• Spend 5-10 minutes doing nothing but focusing on your breath. Note when you inhale and note when you exhale. You do not need to do any fancy technique. The act of closing your eyes and tuning in has an effect on your nervous system that helps you calm down. 
  • Move your body. This can be a big workout if that’s your jam, or it can be dancing to a song or two. Again, like breathing, the movement of your body gets energy flowing in different directions and can have a powerful calming effect. 

Once you are safe and out of the fight-flight-freeze response, then you can do some of the following:

  • Determine if you need to seek professional help
  • Record everything that transpired, even if it feels minor or unimportant. This is helpful documentation for several reasons. It can help you piece together a timeline of events as evidence if needed—in the case of a verbally abusive patron, for example—and it can help you identify when and where you might become triggered in a situation—perhaps you read too many comments on social media about a book being available in a public library. 
  • Create a document of your personal values and responsibilities and post it somewhere you can see. This will remind you that even in tough times, you are doing something that matters to you. 
Image of an Asian woman with blurred library shelves in background.

Additional Resources

ProQOL: The Professional Quality of Life resource from the Center for Victims of Torture offers tons of tools, guides, and insight into building a healthy professional life; it may be useful for those seeking mental health to talk with their counselor about an assessment via proQOL.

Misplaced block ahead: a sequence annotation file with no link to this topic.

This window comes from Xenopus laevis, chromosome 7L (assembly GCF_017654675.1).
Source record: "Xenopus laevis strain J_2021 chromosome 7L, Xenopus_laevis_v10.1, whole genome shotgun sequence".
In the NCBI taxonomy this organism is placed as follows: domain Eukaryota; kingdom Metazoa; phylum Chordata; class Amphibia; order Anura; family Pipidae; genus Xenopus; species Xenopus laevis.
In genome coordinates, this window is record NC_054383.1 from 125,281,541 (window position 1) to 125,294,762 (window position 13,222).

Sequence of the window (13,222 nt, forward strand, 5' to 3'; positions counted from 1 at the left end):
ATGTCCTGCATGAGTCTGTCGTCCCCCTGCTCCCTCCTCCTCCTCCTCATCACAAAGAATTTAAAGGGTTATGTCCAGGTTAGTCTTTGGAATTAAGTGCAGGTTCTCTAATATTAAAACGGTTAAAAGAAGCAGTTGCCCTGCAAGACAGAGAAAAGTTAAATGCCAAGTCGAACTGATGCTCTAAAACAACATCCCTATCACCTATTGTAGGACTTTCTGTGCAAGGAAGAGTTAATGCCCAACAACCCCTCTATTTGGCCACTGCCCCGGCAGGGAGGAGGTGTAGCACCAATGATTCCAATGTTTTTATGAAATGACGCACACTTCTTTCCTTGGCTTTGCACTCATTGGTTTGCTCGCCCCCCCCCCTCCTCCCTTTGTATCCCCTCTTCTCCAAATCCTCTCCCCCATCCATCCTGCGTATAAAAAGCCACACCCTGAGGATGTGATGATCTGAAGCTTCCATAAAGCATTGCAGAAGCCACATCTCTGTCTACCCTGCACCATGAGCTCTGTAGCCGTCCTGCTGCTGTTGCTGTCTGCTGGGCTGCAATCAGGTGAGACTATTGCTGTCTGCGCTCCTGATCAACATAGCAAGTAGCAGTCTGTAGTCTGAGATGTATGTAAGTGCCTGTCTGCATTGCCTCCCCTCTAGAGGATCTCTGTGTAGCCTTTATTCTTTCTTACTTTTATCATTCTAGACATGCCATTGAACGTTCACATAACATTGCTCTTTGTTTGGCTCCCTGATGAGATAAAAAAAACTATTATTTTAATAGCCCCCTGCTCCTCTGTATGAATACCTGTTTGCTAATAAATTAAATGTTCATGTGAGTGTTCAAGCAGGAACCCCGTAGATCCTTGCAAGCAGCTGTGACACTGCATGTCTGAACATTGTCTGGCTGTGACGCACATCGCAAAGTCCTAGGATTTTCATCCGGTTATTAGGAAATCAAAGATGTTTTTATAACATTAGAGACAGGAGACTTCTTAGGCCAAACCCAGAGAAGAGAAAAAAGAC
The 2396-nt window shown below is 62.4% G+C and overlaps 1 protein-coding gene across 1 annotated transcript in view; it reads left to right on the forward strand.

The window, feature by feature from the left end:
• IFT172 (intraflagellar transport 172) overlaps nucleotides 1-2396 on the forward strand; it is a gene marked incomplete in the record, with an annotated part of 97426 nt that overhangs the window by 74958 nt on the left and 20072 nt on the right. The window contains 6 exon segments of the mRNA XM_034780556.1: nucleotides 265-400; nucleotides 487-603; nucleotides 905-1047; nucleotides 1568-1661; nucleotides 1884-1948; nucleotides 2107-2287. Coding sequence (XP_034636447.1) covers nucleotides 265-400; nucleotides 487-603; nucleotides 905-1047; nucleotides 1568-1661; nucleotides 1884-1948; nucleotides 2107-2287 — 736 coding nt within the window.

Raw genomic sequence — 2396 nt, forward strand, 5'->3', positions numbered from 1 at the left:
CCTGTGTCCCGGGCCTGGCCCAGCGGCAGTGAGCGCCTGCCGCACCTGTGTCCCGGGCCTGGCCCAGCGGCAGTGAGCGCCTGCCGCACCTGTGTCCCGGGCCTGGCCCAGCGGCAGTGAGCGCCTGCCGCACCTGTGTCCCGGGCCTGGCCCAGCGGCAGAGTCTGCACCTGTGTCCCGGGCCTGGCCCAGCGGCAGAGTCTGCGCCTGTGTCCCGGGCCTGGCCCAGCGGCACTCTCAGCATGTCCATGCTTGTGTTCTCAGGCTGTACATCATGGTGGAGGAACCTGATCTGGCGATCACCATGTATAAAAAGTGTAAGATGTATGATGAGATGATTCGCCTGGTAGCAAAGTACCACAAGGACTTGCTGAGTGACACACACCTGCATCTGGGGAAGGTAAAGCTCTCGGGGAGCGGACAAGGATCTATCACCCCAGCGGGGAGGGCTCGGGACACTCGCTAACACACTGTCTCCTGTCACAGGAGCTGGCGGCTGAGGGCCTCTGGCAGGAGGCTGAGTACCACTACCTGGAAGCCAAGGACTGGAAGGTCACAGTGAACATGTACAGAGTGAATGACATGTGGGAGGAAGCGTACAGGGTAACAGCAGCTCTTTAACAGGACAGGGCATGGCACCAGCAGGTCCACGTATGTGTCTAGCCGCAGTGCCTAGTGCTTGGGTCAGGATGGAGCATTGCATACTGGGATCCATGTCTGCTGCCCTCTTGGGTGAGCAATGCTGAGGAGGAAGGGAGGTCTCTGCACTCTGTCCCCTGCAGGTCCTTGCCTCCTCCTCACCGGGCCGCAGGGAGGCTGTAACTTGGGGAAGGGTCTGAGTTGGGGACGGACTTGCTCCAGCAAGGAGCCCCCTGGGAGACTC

Urban Library Trauma Study: Research on the unique trauma associated with working in an urban library; fortunately, less relevant to book bans right now, but an important look at trauma in librarianship more broadly.

Trauma-Informed Librarianship 101 (Karina Hagelin): A toolkit for learning how to practice trauma-informed librarianship; useful for librarians and for working with patrons.

NASTAD: A useful self-assessment on burnout and secondary trauma that might help you in figuring out self-care next steps.


Note: I am currently in my practicum semester as part of my clinical mental health master’s program, and my interest throughout the last two years in school has been on LGBTQ+ teenagers, as well as public librarians. I come from this at both the intersection of my mental health expertise and expertise as a former public librarian. I found Leah Dudak through her work with the Urban Libraries Unite, as their research on trauma was instrumental for some of my own. This connection has been incredibly fulfilling professionally, and more has allowed for ensuring some of the powerful research happening in educational institutions can be shared and used by those most impacted on the ground: library workers.